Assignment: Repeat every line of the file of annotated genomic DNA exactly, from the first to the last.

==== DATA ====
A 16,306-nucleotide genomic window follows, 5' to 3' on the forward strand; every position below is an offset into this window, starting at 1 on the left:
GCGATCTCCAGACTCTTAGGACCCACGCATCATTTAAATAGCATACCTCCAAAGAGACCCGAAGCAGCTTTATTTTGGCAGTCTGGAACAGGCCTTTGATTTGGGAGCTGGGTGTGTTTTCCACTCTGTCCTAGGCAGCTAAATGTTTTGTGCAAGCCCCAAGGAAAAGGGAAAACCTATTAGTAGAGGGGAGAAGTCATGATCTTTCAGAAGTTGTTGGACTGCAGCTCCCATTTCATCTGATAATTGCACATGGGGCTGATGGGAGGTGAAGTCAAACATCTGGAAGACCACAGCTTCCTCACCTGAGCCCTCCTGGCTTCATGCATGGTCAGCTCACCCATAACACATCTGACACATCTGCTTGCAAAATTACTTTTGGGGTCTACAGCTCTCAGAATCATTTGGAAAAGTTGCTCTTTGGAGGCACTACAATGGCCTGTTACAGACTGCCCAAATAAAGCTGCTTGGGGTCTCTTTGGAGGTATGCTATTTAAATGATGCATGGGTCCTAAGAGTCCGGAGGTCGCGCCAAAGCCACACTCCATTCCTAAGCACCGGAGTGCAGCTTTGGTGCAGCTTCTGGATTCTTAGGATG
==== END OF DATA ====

A 16,306-nucleotide genomic window follows, 5' to 3' on the forward strand; every position below is an offset into this window, starting at 1 on the left:
GCGATCTCCAGACTCTTAGGACCCACGCATCATTTAAATAGCATACCTCCAAAGAGACCCGAAGCAGCTTTATTTTGGCAGTCTGGAACAGGCCTTTGATTTGGGAGCTGGGTGTGTTTTCCACTCTGTCCTAGGCAGCTAAATGTTTTGTGCAAGCCCCAAGGAAAAGGGAAAACCTATTAGTAGAGGGGAGAAGTCATGATCTTTCAGAAGTTGTTGGACTGCAGCTCCCATTTCATCTGATAATTGCACATGGGGCTGATGGGAGGTGAAGTCAAACATCTGGAAGACCACAGCTTCCTCACCTGAGCCCTCCTGGCTTCATGCATGGTCAGCTCACCCATAACACATCTGACACATCTGCTTGCAAAATTACTTTTGGGGTCTACAGCTCTCAGAATCATTTGGAAAAGTTGCTCTTTGGAGGCACTACAATGGCCTGTTACAGACTGCCCAAATAAAGCTGCTTGGGGTCTCTTTGGAGGTATGCTATTTAAATGATGCATGGGTCCTAAGAGTCCGGAGGTCGCGCCAAAGCCACACTCCATTCCTAAGCACCGGAGTGCAGCTTTGGTGCAGCTTCTGGATTCTTAGGATG